Coffee House

Five points from ‘Super Thursday’

17 November 2012

10:36 AM

17 November 2012

10:36 AM

1). Independents and the changing face of politics. The election of 12 independent police commissioners (at the latest count) in Dorset, Gwent, North Wales*, Hampshire, Warwickshire, West Mercia, Kent, Avon & Somerset, Lincolnshire, Norfolk, Surrey and Gloucestershire is cause for celebration. The aim of elected Police and Crime Commissioners is to localise power in communities, making it more accountable and therefore, one hopes, improve the quality of the service. Independent commissioners are, theoretically, the purest form of this. The same applies to George Ferguson, the newly elected independent mayor of Bristol.

Their success also expresses the fact that this was a profoundly anti-politics election. The very low turnout was a symptom of many things, ranging from opposition to the policy on the doorstep (which was widely reported by Labour MPs) to a failure of the parties and the national media to communicate the purpose of the policy. Above all, though, low turnout is a long-term trend. This is a malaise that goes to the heart of our party system and its overbearing role in our democracy. The independent commissioners may, in the long run, prove to be the tonic that we need, although their legitimacy is bound to be questioned due to the low turnout.

It’s also clear that, as party affiliations become looser and issues and identities become more prominent in our politics, the established parties are going to have work with independent candidates where they can at future elections. Adam Boulton reports that the Lib Dems appear to have done this in Bristol and North Wales (*the independent PCC is a party member). It’s also worth remembering the furore earlier in the week when it transpired that the Tories courted James Delingpole in Corby. This may be the course of things to come.


2). A mixed day for Labour.  The Corby result, as James says, gives Miliband a platform from which to sell ‘One Nation Labour’. However, there were some poor results for Labour thrown in. North Wales, Gwent, Humberside and the Bristol mayoralty (where Labour had expended a lot of capital) were, as James wrote yesterday evening, battles that Labour ought to have won. Those results concerned some centre-left commentators; yet, the poor turnout surely means that these elections were not representative of the national picture. Indeed, Labour won the PCC election in Bedfordshire, which is something of a coup for them. I’m not sure that you can extrapolate too much from any of this.

3). The squeeze on the Tories. The Staggers’ George Eaton has a useful post arguing that Corby shows Labour’s route to power: the defection of the Lib Dem left to Labour and a reasonably strong performance from UKIP squeezes the Tories. This is a new twist on the old Tory fear that a united left spells disaster for the divided centre-right. The question is: how does David Cameron unite the centre-right? Does he tack to the right, as Patrick O’Flynn suggests? Does he revive the Lib Dems in the hope of weakening Labour by giving them a few legislative victories? Does he begin the process of killing the Lib Dems off (and perhaps seduce some lonely Blairites along the way) by stealing their socially liberal clothes while continuing to talk of public service reform and fiscal discipline?

4). UKIP triumphant or UKIP perpetual under achievers? There’s been a lot of chatter about how well UKIP did; but did it really? Once again, no UKIP politician will wield power in Britain outside local government.  In the popular vote for PCCs, the party is (at the time of writing) neck and neck with the despised and doomed Lib Dems, some 729,103 first preference votes behind the independent candidates, who were the next largest group. The party finished third in Corby, polling 5,108 votes; a good result, yet its total vote was still 2,680 votes less than the gap between Labour and the Tories in first and second. This does not suggest to me that Cameron would be on to a winner by lurching into the fringes with Farage. The problem for the Tories is not that 5,108 people voted UKIP, it is that 17,267 people voted Labour. This is not to say that Cameron does not need a much clearer policy on Europe or immigration; but it is to say that those policies must reflect the fact that the 2015 election can only be won from the centre. The centre, emphatically, does not sympathise with Mr Farage.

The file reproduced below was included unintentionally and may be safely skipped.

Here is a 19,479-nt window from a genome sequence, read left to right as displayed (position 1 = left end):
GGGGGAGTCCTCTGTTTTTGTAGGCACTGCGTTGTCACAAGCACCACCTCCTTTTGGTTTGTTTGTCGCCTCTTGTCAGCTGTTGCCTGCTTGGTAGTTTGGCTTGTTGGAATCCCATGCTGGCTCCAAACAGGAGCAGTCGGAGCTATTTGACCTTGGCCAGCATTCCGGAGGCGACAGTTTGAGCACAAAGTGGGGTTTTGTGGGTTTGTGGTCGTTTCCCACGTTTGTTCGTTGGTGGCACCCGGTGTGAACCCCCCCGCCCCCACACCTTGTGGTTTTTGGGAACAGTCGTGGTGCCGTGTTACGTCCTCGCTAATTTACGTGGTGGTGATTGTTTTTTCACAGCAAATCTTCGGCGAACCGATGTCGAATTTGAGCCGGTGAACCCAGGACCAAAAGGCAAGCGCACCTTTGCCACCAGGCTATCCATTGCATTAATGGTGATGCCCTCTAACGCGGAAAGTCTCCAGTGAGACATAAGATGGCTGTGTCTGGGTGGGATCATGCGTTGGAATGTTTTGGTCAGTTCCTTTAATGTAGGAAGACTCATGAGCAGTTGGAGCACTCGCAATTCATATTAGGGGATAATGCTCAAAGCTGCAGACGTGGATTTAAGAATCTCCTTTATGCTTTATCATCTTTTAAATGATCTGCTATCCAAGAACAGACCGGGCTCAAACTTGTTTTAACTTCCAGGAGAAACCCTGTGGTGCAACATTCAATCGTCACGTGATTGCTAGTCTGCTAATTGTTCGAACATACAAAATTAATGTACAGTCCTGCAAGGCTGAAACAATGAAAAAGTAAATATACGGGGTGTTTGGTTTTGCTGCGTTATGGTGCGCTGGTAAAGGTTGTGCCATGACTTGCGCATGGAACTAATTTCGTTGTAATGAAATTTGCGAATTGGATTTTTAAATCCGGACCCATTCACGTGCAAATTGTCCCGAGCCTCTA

5). It’s grim up north for the Tories. Grim’s not the word. The Tories got smashed in some northern cities. I wrote yesterday:

‘It is…important to remember that the PCC elections are not, in theory at least, a referendum on the government; they primarily concern localism and the law and order policy brief. That said, the Tories’ woeful showing in South Yorkshire (beaten into 3rd by the English Democrats) and in Durham (finished a miserable 4th) – to say nothing of the debacle in the Manchester Central by-election, where the party lost its deposit – should concern the party. As James argued in a recent magazine column, the PCC elections gave the party an opportunity to improve their standing in urban areas by fighting on an issue that suited them. These elections suggest that many people, especially in the north, simply cannot listen to the Conservative Party.’

It is very difficult to see what will make them listen, let alone vote.

Subscribe to The Spectator today for a quality of argument not found in any other publication. Get more Spectator for less – just £12 for 12 issues.

Show comments
  • AnotherDaveB

    ” The centre, emphatically, does not sympathise with Mr Farage.”

    Current polling suggests that in an In/Out referendum on EU membership is the desire of the majority in the UK, and that the ‘out’ vote would win.

  • Newsbot9

    “The aim of elected Police and Crime Commissioners is to localise power in communities”

    What rot. It’s about politicising policing.

  • anyfool

    UKIP have made progress but really need a couple of extra spokesman who can hold their own against the elements in the media, who regardless of the merits of the argument will always look for a way to denigrate the points put forward.

  • Cogito Ergosum

    We have a government driven by focus groups. How on earth did they find themselves promoting such a public turn-off as the PCC elections?